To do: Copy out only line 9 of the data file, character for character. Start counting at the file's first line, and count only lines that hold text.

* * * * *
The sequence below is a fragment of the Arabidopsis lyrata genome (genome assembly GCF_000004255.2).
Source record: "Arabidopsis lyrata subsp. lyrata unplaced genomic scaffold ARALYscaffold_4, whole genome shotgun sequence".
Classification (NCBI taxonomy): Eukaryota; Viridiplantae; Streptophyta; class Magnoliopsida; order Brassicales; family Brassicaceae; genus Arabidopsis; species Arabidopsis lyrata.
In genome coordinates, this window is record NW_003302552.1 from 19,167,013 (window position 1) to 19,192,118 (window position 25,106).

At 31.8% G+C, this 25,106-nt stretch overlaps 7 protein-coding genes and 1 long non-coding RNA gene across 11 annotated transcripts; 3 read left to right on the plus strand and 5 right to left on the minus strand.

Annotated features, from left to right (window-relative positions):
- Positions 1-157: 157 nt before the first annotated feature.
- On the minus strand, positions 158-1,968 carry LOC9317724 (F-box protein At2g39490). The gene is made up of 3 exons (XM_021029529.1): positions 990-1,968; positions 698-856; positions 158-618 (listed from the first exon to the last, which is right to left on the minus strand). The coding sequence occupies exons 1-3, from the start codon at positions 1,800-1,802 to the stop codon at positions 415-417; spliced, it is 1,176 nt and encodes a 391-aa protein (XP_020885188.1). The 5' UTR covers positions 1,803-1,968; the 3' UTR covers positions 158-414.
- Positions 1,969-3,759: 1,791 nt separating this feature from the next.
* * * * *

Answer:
- Positions 1,969-3,759: 1,791 nt separating this feature from the next.